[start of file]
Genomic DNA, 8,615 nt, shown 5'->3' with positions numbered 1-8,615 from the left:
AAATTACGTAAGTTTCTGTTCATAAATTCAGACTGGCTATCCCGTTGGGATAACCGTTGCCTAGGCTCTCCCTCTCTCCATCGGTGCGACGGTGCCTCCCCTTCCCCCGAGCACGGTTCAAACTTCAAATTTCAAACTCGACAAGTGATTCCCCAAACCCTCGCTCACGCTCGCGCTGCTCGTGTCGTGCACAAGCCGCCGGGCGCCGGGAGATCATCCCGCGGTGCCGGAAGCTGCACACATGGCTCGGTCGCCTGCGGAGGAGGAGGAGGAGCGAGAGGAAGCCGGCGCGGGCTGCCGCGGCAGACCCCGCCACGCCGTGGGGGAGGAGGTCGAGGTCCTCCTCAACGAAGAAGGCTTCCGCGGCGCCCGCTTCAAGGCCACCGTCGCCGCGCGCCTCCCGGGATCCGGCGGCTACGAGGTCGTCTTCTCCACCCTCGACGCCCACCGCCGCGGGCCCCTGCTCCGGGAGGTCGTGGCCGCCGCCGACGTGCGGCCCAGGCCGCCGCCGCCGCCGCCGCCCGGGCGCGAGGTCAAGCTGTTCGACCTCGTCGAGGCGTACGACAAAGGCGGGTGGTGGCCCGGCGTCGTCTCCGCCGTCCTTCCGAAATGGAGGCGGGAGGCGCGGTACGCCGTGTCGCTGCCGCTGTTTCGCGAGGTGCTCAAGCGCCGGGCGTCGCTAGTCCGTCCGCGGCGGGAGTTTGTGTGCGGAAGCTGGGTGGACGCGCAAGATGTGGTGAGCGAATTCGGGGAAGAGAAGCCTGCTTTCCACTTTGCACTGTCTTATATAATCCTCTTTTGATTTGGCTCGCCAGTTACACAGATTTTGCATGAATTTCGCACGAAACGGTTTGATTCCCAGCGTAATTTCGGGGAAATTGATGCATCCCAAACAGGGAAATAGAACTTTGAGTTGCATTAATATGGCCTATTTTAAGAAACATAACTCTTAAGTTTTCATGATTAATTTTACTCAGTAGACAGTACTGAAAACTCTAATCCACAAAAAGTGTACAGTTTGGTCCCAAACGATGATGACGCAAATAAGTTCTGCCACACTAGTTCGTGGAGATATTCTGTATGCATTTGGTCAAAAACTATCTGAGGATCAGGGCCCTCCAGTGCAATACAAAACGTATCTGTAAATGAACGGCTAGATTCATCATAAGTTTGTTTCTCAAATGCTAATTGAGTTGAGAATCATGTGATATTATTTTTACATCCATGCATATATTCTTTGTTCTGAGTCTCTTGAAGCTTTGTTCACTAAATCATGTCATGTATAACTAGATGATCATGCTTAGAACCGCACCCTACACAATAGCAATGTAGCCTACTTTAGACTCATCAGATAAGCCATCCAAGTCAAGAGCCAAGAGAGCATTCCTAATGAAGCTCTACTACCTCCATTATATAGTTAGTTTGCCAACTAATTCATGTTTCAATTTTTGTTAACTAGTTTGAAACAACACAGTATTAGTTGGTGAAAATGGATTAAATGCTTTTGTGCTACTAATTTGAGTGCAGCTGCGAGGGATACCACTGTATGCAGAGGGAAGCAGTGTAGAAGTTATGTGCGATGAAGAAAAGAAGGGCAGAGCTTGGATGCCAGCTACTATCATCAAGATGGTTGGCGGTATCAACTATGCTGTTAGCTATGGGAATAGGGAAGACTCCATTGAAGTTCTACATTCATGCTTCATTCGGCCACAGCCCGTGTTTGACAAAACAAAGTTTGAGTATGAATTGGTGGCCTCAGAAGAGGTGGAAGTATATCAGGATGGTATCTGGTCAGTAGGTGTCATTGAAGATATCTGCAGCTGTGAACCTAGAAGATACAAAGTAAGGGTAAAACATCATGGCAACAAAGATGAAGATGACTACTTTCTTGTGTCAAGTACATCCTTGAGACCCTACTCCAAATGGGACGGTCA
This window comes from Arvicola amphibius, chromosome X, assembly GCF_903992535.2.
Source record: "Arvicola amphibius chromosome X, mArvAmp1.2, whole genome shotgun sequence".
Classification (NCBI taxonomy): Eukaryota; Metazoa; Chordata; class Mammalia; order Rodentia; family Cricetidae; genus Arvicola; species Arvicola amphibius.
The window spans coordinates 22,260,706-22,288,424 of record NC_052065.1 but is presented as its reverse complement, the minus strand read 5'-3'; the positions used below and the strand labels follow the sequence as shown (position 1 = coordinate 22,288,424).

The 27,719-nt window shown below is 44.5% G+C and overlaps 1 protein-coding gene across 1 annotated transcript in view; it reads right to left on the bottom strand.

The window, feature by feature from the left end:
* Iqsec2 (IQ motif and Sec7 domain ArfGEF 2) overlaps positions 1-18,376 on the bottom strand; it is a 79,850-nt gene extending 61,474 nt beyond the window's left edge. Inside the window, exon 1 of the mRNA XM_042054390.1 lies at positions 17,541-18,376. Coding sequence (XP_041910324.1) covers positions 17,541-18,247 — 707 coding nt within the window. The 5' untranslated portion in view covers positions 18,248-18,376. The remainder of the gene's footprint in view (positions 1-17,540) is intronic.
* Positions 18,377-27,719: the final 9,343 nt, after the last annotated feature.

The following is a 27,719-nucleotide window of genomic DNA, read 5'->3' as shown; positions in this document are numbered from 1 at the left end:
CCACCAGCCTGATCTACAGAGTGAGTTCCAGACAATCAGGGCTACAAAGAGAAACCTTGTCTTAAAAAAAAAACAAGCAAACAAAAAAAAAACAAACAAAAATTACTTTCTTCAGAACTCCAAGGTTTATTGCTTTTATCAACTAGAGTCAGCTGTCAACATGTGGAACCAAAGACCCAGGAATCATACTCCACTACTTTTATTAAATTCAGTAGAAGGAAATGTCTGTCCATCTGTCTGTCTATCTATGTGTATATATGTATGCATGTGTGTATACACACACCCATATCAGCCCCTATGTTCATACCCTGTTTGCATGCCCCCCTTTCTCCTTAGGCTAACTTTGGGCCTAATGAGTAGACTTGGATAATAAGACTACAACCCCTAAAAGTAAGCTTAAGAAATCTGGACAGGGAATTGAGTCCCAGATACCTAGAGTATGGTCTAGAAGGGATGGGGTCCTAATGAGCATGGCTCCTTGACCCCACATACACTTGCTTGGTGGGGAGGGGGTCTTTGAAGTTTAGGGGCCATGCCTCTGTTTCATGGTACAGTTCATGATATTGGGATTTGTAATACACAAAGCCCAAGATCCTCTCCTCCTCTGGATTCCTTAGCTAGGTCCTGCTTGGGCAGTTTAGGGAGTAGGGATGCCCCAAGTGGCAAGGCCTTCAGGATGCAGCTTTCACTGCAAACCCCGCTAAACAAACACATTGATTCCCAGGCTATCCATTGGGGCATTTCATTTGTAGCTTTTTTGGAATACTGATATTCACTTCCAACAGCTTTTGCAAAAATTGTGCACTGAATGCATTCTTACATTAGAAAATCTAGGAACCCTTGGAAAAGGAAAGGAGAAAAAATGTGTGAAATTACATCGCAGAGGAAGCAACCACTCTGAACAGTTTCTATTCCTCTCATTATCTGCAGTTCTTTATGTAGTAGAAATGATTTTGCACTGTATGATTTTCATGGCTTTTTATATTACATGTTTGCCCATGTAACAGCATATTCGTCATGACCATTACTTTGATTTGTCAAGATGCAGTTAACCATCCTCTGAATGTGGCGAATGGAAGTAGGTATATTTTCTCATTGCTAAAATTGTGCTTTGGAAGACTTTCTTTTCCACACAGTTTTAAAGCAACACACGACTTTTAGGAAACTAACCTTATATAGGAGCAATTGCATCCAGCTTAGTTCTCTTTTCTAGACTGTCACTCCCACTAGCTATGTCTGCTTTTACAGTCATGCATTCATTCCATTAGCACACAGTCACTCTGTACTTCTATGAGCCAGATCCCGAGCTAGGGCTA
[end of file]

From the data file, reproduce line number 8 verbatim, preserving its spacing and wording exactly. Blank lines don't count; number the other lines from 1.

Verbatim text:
The window, feature by feature from the left end: